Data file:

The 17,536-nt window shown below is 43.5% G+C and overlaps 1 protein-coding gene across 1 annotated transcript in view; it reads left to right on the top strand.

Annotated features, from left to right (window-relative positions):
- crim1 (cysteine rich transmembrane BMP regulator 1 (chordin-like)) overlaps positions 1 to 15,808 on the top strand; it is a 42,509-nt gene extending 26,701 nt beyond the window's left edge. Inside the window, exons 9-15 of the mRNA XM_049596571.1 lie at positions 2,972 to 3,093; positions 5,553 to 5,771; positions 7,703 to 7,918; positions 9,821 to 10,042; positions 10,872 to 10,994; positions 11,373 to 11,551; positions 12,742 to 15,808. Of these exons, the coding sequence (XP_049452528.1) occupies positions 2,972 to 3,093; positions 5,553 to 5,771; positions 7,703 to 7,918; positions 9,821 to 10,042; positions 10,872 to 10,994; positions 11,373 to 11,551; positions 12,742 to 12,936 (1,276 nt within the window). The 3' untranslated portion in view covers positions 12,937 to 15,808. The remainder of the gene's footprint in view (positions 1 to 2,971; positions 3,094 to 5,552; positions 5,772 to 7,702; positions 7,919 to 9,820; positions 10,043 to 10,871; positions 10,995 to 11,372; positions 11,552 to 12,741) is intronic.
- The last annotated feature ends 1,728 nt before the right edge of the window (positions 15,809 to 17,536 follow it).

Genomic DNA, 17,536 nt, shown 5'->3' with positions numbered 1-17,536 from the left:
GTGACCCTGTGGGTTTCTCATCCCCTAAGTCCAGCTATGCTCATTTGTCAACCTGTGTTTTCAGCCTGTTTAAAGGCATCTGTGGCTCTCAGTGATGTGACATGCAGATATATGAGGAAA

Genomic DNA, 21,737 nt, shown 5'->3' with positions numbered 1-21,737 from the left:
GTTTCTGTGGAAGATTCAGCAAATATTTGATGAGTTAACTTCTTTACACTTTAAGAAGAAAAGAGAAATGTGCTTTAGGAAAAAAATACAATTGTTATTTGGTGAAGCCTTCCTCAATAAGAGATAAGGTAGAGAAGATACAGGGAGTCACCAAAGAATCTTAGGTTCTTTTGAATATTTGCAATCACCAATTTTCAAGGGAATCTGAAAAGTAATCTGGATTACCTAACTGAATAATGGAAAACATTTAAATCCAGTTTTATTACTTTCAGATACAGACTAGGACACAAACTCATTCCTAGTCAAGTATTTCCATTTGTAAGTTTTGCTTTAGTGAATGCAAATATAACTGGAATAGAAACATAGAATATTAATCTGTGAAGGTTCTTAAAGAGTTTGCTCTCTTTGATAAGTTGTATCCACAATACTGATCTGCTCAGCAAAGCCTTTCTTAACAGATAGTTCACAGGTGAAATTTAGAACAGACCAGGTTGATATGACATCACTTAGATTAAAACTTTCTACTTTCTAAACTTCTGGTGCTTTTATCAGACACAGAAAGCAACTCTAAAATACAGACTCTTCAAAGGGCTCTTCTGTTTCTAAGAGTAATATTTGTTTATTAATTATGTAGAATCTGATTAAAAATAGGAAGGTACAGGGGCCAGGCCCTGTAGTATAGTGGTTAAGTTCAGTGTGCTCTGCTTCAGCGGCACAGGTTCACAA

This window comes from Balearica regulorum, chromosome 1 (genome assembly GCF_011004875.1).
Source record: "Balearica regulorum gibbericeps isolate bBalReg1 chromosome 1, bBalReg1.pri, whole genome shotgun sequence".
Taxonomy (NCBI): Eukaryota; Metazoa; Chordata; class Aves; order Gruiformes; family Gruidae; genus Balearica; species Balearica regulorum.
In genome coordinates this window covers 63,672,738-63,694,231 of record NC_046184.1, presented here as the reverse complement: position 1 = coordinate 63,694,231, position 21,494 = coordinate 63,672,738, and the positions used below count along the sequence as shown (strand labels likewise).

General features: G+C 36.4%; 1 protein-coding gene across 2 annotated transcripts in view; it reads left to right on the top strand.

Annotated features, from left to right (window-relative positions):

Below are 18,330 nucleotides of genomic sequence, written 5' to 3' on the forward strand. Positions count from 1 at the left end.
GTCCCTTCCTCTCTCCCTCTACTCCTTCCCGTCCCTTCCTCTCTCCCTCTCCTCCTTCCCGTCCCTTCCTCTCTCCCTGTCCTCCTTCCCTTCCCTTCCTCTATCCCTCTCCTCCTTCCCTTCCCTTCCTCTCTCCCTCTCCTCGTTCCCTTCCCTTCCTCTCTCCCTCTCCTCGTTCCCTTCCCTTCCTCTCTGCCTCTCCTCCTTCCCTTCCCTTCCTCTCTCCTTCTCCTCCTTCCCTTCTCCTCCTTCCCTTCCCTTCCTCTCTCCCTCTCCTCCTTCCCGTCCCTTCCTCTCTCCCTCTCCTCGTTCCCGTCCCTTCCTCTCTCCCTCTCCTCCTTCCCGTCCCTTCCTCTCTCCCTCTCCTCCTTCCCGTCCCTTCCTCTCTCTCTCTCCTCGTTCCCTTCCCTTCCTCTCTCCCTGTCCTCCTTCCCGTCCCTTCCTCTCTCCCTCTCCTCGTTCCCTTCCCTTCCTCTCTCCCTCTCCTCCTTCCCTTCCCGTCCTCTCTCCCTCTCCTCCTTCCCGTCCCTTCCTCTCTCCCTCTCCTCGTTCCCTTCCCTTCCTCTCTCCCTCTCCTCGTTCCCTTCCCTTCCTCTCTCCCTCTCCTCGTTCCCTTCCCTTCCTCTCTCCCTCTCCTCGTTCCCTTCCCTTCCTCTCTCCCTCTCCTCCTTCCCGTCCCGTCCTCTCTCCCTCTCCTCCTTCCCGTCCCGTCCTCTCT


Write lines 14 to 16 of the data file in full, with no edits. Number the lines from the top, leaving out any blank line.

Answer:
Annotated features, from left to right (window-relative positions):

Below are 18,330 nucleotides of genomic sequence, written 5' to 3' on the forward strand. Positions count from 1 at the left end.
GTCCCTTCCTCTCTCCCTCTACTCCTTCCCGTCCCTTCCTCTCTCCCTCTCCTCCTTCCCGTCCCTTCCTCTCTCCCTGTCCTCCTTCCCTTCCCTTCCTCTATCCCTCTCCTCCTTCCCTTCCCTTCCTCTCTCCCTCTCCTCGTTCCCTTCCCTTCCTCTCTCCCTCTCCTCGTTCCCTTCCCTTCCTCTCTGCCTCTCCTCCTTCCCTTCCCTTCCTCTCTCCTTCTCCTCCTTCCCTTCTCCTCCTTCCCTTCCCTTCCTCTCTCCCTCTCCTCCTTCCCGTCCCTTCCTCTCTCCCTCTCCTCGTTCCCGTCCCTTCCTCTCTCCCTCTCCTCCTTCCCGTCCCTTCCTCTCTCCCTCTCCTCCTTCCCGTCCCTTCCTCTCTCTCTCTCCTCGTTCCCTTCCCTTCCTCTCTCCCTGTCCTCCTTCCCGTCCCTTCCTCTCTCCCTCTCCTCGTTCCCTTCCCTTCCTCTCTCCCTCTCCTCCTTCCCTTCCCGTCCTCTCTCCCTCTCCTCCTTCCCGTCCCTTCCTCTCTCCCTCTCCTCGTTCCCTTCCCTTCCTCTCTCCCTCTCCTCGTTCCCTTCCCTTCCTCTCTCCCTCTCCTCGTTCCCTTCCCTTCCTCTCTCCCTCTCCTCGTTCCCTTCCCTTCCTCTCTCCCTCTCCTCCTTCCCGTCCCGTCCTCTCTCCCTCTCCTCCTTCCCGTCCCGTCCTCTCT